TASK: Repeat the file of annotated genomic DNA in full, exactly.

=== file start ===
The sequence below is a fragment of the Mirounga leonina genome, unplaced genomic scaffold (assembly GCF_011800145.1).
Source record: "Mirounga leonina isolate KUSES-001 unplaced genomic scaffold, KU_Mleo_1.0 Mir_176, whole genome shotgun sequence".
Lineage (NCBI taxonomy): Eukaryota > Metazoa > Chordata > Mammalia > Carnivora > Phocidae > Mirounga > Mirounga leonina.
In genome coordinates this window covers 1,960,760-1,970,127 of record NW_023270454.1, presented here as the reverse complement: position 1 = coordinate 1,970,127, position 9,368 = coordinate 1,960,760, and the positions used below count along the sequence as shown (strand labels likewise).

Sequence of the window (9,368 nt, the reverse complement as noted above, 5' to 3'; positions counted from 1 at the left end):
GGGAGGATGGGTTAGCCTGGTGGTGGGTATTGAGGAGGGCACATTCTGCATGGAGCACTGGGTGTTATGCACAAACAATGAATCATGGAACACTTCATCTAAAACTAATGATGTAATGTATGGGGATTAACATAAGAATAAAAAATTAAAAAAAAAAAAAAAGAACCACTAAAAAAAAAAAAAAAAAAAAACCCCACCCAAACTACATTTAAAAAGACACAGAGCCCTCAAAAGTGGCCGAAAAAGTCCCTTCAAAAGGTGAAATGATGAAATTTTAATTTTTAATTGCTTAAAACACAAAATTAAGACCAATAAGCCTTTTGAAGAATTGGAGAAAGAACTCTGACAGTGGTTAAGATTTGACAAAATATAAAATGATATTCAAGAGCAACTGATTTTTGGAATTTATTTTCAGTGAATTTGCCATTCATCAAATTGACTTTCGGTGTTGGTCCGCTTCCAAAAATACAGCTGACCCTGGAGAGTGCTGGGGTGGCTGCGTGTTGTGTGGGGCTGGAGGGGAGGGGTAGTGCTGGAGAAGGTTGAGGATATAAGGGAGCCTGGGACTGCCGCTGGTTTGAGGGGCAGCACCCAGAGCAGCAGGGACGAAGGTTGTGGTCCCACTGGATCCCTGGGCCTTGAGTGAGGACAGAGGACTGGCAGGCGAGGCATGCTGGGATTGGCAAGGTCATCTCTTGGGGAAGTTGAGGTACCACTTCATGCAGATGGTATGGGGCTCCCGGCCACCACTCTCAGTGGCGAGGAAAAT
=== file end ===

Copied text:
The sequence below is a fragment of the Mirounga leonina genome, unplaced genomic scaffold (assembly GCF_011800145.1).
Source record: "Mirounga leonina isolate KUSES-001 unplaced genomic scaffold, KU_Mleo_1.0 Mir_176, whole genome shotgun sequence".
Lineage (NCBI taxonomy): Eukaryota > Metazoa > Chordata > Mammalia > Carnivora > Phocidae > Mirounga > Mirounga leonina.
In genome coordinates this window covers 1,960,760-1,970,127 of record NW_023270454.1, presented here as the reverse complement: position 1 = coordinate 1,970,127, position 9,368 = coordinate 1,960,760, and the positions used below count along the sequence as shown (strand labels likewise).

Sequence of the window (9,368 nt, the reverse complement as noted above, 5' to 3'; positions counted from 1 at the left end):
GGGAGGATGGGTTAGCCTGGTGGTGGGTATTGAGGAGGGCACATTCTGCATGGAGCACTGGGTGTTATGCACAAACAATGAATCATGGAACACTTCATCTAAAACTAATGATGTAATGTATGGGGATTAACATAAGAATAAAAAATTAAAAAAAAAAAAAAAGAACCACTAAAAAAAAAAAAAAAAAAAAACCCCACCCAAACTACATTTAAAAAGACACAGAGCCCTCAAAAGTGGCCGAAAAAGTCCCTTCAAAAGGTGAAATGATGAAATTTTAATTTTTAATTGCTTAAAACACAAAATTAAGACCAATAAGCCTTTTGAAGAATTGGAGAAAGAACTCTGACAGTGGTTAAGATTTGACAAAATATAAAATGATATTCAAGAGCAACTGATTTTTGGAATTTATTTTCAGTGAATTTGCCATTCATCAAATTGACTTTCGGTGTTGGTCCGCTTCCAAAAATACAGCTGACCCTGGAGAGTGCTGGGGTGGCTGCGTGTTGTGTGGGGCTGGAGGGGAGGGGTAGTGCTGGAGAAGGTTGAGGATATAAGGGAGCCTGGGACTGCCGCTGGTTTGAGGGGCAGCACCCAGAGCAGCAGGGACGAAGGTTGTGGTCCCACTGGATCCCTGGGCCTTGAGTGAGGACAGAGGACTGGCAGGCGAGGCATGCTGGGATTGGCAAGGTCATCTCTTGGGGAAGTTGAGGTACCACTTCATGCAGATGGTATGGGGCTCCCGGCCACCACTCTCAGTGGCGAGGAAAAT